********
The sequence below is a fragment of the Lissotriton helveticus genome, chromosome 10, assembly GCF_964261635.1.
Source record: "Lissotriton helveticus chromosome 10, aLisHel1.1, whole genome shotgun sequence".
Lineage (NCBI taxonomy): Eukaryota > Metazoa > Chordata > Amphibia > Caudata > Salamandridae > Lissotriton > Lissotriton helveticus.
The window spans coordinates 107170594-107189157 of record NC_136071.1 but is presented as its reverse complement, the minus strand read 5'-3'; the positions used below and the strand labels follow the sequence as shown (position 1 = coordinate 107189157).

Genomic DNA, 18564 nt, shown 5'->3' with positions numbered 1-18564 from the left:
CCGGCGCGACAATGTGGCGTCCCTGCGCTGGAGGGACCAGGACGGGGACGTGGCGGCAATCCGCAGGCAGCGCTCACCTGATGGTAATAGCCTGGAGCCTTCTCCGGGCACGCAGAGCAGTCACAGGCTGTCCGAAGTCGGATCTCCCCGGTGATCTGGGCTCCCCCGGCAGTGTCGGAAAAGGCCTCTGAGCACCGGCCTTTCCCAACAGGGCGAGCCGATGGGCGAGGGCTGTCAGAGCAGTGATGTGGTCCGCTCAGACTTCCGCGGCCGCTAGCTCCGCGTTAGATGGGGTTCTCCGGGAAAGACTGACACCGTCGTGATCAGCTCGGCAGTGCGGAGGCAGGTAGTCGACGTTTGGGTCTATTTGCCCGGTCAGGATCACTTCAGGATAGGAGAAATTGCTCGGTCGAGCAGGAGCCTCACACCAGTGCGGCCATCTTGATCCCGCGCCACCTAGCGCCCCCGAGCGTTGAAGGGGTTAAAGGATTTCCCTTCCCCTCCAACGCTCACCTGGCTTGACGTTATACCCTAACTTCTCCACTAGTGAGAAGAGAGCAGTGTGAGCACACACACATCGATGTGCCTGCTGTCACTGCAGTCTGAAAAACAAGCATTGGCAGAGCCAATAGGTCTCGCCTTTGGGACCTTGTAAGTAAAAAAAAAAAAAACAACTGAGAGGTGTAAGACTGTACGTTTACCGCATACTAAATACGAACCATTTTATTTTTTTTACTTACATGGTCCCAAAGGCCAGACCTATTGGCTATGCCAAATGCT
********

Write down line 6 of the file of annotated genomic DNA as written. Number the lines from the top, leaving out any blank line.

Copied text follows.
CCGGCGCGACAATGTGGCGTCCCTGCGCTGGAGGGACCAGGACGGGGACGTGGCGGCAATCCGCAGGCAGCGCTCACCTGATGGTAATAGCCTGGAGCCTTCTCCGGGCACGCAGAGCAGTCACAGGCTGTCCGAAGTCGGATCTCCCCGGTGATCTGGGCTCCCCCGGCAGTGTCGGAAAAGGCCTCTGAGCACCGGCCTTTCCCAACAGGGCGAGCCGATGGGCGAGGGCTGTCAGAGCAGTGATGTGGTCCGCTCAGACTTCCGCGGCCGCTAGCTCCGCGTTAGATGGGGTTCTCCGGGAAAGACTGACACCGTCGTGATCAGCTCGGCAGTGCGGAGGCAGGTAGTCGACGTTTGGGTCTATTTGCCCGGTCAGGATCACTTCAGGATAGGAGAAATTGCTCGGTCGAGCAGGAGCCTCACACCAGTGCGGCCATCTTGATCCCGCGCCACCTAGCGCCCCCGAGCGTTGAAGGGGTTAAAGGATTTCCCTTCCCCTCCAACGCTCACCTGGCTTGACGTTATACCCTAACTTCTCCACTAGTGAGAAGAGAGCAGTGTGAGCACACACACATCGATGTGCCTGCTGTCACTGCAGTCTGAAAAACAAGCATTGGCAGAGCCAATAGGTCTCGCCTTTGGGACCTTGTAAGTAAAAAAAAAAAAAACAACTGAGAGGTGTAAGACTGTACGTTTACCGCATACTAAATACGAACCATTTTATTTTTTTTACTTACATGGTCCCAAAGGCCAGACCTATTGGCTATGCCAAATGCT